Quora

As Google gets better and better at answering more complicated questions, it will never be able to
match the personal touch available with Quora.
Ask any question and its erudite community will offer their replies. Or you can choose from any
similar queries previously asked.

Dogpile

Dogpile may look like a search engine you cobbled together with clip-art, but that’s rather the point
as it pulls in and ‘curates’ results from various different engines including Google, Yandex and
Yahoo, but removes all the ads.
Vimeo

Of course if you’re going to give up Google, then you’ll also have to give up YouTube, which can be
a terrifying prospect. But there is an alternative. And a pretty good one at that… Vimeo. The
professional’s choice of video-sharing site, which has lots of HD video and no ads.
Yandex

This is a Russian portal, offering many similar products and services as Google, and it’s
the dominant search engine in Russia.

As you can see it offers results in a nice logical format, replete with favicons so you can clearly see
the various channels for your branded queries.
Boardreader

If you want to get into the nitty-gritty of a subject with a variety of different points of view away from
the major publications, Boardreader surfaces results purely from forums, message boards and, of
course, Reddit.
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WolframAlpha

WolframAlpha is a ‘computational knowledge engine’, or super clever nerd to you and me. Ask it to
calculate any data or ask it about any fact and it will give you the answer. Plus it does this awesome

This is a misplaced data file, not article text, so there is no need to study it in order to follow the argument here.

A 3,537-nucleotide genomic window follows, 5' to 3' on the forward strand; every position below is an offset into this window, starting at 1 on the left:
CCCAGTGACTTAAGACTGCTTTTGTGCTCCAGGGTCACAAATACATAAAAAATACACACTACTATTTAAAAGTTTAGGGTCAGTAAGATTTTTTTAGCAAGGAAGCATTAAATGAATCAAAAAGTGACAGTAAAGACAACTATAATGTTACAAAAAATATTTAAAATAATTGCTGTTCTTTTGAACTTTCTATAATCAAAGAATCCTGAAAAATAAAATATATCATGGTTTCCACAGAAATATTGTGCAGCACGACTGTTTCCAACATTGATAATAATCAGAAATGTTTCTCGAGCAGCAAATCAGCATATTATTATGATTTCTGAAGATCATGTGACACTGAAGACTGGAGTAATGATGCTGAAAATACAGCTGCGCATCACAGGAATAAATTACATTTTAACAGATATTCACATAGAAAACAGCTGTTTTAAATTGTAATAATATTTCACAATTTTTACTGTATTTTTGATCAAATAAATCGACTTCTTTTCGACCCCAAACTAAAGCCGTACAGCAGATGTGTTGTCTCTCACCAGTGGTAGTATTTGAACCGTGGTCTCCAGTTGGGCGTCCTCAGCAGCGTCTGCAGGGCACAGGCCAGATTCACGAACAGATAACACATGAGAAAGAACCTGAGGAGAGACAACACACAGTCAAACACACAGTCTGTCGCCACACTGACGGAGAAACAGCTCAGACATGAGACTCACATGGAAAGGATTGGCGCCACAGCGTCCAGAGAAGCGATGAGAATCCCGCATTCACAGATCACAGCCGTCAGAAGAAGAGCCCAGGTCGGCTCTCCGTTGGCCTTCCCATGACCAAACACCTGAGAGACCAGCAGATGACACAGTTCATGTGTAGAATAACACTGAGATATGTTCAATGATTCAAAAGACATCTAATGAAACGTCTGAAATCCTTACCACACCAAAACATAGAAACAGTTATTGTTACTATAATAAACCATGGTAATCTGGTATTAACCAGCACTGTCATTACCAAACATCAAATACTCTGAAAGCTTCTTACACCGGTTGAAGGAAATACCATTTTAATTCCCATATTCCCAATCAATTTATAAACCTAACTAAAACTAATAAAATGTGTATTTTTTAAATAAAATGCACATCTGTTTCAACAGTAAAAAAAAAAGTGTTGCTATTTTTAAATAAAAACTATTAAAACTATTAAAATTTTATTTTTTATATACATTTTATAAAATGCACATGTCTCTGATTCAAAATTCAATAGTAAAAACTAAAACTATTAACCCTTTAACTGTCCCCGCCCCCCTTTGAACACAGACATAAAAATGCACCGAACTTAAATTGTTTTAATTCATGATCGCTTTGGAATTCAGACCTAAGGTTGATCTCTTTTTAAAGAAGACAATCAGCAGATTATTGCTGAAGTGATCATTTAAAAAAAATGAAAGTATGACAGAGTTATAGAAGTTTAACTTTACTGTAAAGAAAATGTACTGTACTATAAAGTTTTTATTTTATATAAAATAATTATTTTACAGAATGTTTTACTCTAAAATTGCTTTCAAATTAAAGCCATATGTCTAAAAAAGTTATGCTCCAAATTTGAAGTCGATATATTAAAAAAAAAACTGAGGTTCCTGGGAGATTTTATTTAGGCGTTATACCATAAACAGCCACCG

‘computing’ thing while it thinks about your answer (which can take a short while.)
It’s not always successful, you have to practice how to get the best from it. But at least it’s aware of
the terrible 90s television show The Dinosaurs.

IxQuick

Another search engine that puts its users’ privacy at the forefront. With IxQuick none of your details
are stored and no cookies are used. A user can set preferences, but they will be deleted after 90
days of inactivity.
Ask.com

Oh look… Ask Jeeves is still around. Also he’s no longer a Wodehousian butler, but a computer
generated bank manager. Weird.
It’s still a slightly mediocre search engine pretending to be a question and answer site, but the
‘Popular Q&A’ results found on the right hand side are very handy if Jeeves himself can’t satisfy your
query. And what a good use of the right-hand side space, huh Google.

SlideShare

SlideShare is a really handy place to source information from presentations, slide decks, webinars
and whatever else you may have missed from not attending a conference.

You’ll also be surprised what information you can find there.


Addict-o-matic

“Inhale the web” with the friendly looking hoover guy by creating your own topic page, which you can
bookmark and see results from a huge number of channels in that one page (including Google, Bing
News, Twitter, YouTube, Flickr).
Creative Commons Search

CC Search is particularly handy if you need to find copyright free images for your website (as
discussed in this post on image optimisation for SEO). Just type your query in then click on your
chosen site you want to search.
Giphy

Because really, when it comes down to it, we could imagine a worse dystopian future than one in
which we all communicate entirely in Gifs.
Christopher Ratcliff is the editor of Methods Unsound and former editor of SEW